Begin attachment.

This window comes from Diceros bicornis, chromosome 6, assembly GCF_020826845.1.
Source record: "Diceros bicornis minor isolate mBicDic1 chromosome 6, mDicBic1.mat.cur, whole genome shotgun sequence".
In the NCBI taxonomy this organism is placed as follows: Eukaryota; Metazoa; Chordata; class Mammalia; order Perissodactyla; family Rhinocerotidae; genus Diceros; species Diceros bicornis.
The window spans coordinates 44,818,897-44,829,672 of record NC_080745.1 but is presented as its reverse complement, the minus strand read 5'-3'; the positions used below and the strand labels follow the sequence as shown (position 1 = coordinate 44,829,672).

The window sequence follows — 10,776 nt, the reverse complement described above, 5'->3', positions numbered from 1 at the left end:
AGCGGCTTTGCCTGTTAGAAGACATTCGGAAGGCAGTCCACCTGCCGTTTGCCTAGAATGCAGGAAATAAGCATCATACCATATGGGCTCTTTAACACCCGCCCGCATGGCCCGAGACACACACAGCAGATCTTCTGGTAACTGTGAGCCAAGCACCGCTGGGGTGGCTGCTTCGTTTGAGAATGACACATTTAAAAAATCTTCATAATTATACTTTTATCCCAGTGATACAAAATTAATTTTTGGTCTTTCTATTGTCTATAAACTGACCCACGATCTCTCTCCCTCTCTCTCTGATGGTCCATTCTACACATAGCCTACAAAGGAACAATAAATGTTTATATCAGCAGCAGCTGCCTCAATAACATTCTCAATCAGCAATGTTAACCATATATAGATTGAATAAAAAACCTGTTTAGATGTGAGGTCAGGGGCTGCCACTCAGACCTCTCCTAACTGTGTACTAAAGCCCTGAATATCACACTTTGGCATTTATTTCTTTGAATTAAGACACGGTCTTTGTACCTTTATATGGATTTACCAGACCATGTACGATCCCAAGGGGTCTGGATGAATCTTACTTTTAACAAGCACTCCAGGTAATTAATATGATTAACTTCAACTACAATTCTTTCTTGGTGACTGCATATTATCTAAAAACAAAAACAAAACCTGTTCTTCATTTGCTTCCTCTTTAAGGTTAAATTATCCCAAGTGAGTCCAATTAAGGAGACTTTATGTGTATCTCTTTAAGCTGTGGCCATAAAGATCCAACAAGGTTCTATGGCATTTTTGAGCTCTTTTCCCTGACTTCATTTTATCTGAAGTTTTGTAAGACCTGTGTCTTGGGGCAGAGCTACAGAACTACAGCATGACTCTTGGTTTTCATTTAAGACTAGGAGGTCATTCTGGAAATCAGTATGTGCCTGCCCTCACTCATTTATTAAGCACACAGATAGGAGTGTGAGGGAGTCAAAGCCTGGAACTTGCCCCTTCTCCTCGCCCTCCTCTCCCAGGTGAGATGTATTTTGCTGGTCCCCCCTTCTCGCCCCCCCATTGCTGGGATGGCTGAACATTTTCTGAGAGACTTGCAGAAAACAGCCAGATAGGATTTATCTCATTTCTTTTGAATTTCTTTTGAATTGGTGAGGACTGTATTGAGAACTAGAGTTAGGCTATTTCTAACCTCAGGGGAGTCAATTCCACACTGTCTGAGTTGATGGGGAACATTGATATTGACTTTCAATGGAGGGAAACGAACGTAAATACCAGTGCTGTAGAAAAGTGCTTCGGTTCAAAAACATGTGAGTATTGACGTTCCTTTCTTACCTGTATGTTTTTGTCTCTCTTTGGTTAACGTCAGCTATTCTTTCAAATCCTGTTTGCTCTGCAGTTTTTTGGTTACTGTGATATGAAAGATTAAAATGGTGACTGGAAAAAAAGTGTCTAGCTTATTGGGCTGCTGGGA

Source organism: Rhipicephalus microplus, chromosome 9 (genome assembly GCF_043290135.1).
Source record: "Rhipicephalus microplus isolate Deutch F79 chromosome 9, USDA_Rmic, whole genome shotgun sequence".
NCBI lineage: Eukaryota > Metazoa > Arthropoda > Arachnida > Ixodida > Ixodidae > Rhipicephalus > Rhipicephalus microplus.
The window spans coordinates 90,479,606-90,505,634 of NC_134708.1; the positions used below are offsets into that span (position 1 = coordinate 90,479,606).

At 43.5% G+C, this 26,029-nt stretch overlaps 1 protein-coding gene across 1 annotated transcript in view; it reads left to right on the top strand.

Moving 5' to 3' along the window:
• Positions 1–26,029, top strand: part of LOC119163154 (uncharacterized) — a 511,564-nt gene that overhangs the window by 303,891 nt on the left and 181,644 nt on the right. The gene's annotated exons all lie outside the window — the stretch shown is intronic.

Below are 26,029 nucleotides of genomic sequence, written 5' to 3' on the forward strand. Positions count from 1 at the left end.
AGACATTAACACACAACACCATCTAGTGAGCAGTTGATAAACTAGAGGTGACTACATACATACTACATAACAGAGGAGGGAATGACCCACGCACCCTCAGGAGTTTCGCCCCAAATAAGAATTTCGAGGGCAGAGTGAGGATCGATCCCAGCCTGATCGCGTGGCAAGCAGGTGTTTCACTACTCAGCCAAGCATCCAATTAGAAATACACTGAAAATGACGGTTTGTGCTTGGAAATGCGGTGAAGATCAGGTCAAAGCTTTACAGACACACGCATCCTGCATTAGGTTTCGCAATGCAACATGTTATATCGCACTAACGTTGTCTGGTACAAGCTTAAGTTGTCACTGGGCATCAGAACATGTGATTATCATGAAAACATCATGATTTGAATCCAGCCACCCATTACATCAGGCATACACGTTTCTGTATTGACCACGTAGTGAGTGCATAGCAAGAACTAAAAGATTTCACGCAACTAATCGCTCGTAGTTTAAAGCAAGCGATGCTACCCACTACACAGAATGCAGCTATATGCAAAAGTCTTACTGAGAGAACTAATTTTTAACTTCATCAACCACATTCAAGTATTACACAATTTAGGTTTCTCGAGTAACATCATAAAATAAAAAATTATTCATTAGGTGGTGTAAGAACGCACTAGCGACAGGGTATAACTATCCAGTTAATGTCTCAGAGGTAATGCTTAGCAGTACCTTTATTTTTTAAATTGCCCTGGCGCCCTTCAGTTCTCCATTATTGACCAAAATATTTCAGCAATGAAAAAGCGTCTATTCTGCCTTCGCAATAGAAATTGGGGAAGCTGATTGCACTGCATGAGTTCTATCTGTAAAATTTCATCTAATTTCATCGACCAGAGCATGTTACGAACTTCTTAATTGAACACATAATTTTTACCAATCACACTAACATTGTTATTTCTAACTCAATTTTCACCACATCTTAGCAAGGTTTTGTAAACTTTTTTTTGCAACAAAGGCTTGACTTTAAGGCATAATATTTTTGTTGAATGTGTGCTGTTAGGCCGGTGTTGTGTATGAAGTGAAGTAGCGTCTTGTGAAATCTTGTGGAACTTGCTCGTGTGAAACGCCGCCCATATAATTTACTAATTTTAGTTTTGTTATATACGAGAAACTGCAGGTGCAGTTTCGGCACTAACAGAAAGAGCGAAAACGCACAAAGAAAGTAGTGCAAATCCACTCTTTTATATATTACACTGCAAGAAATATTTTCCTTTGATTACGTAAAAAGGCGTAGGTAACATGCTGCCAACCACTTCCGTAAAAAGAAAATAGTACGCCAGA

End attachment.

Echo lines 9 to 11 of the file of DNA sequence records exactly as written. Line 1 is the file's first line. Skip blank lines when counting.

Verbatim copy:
NCBI lineage: Eukaryota > Metazoa > Arthropoda > Arachnida > Ixodida > Ixodidae > Rhipicephalus > Rhipicephalus microplus.
The window spans coordinates 90,479,606-90,505,634 of NC_134708.1; the positions used below are offsets into that span (position 1 = coordinate 90,479,606).

At 43.5% G+C, this 26,029-nt stretch overlaps 1 protein-coding gene across 1 annotated transcript in view; it reads left to right on the top strand.